Who Is Your Back-Up’

A recent bout of flu/pneumonia has knocked me down ?literally! I’m fortunate that my husband could cover the barn chores, although our horses would have been fine for a while. We have a creek running through our pasture and more grass than we have livestock. So even if they had to ?rough it? on their own outside for a week, they would have been fine.

If your horses aren?t boarded, do you have a backup plan if you’re injured or ill’ At a minimum, the horses need food and water. Stall cleaning can be skipped for a day or two if need be, and training can be put on hold.

Who is your backup person’ Is this a kindly neighbor who thinks horses are ?neat? but isn?t really a horse person’ They might be fine filling water tubs and throwing out hay but not leading a frisky horse in and out of the barn. You might be better off touching base with a local horse 4-H, FFA or Pony Club group for a knowledgeable teenager.

Are your horses clearly identified’ That way, your directions saying that the ?red dun Quarter Horse gets ? scoop of grain,? while ?the bay TB mare gets 2 full scoops of grain? can be followed. Each stall should be labeled as to which horse resides there and any pertinent care information provided. A photo in a laminated sheet, including feed instructions, is a great way to do this.

In your grain room, any special supplements and feeds need to be labeled. To an uninitiated person, cracked corn may look just like rolled oats. Do you really want your yearling getting a full scoop of cracked corn’ Probably not.

If you’re planning a new barn, so that a novice can care for the horses, it’s important to be able to feed/water without going into the stall.? There needs to be a pass-through over the feed-bucket area and access for a hose to the water bucket. Stalls with Dutch doors leading outside to a small paddock for each horse help, too. Doors could be opened and latched back, leaving your horses free to come and go. And a novice might feel more comfortable cleaning a stall with the horse safely shut outside.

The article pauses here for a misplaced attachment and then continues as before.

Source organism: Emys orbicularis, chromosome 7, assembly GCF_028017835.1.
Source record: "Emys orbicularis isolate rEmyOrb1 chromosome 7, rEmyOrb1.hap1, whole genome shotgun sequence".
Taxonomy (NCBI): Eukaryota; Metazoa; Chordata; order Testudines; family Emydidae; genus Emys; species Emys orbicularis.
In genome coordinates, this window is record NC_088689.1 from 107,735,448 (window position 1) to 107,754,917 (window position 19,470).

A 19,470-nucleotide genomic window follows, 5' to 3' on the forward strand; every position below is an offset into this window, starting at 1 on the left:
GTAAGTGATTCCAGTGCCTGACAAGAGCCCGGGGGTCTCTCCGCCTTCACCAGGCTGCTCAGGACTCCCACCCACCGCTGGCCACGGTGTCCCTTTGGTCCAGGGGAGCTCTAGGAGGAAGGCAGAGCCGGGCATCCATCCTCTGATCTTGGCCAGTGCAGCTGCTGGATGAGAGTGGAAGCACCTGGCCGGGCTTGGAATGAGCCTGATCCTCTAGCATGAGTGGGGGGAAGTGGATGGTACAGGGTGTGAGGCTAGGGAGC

In the winter, directions regarding faucets, heat tapes, etc. need to be written out. Burst pipes would only add to your illness woes. Manure management should be obvious.

Equally important is emergency information. Your farrier and veterinarian need to be listed in an obvious spot, not just coded into your cell phone. The names of backup helpers is great, too.

Figure out a way to provide some emergency funds for care. Maybe an envelope taped to the desk drawer in the tack room with some cash to cover feed purchases.

We all assume that we won?t get ill or hurt, but it’s often the ?do it all? people who don’t have help. Your horses need you to prepare now.

Deb Eldredge, DVM, Contributing Veterinary Editor

What did you think of this article?

Thank you for your feedback!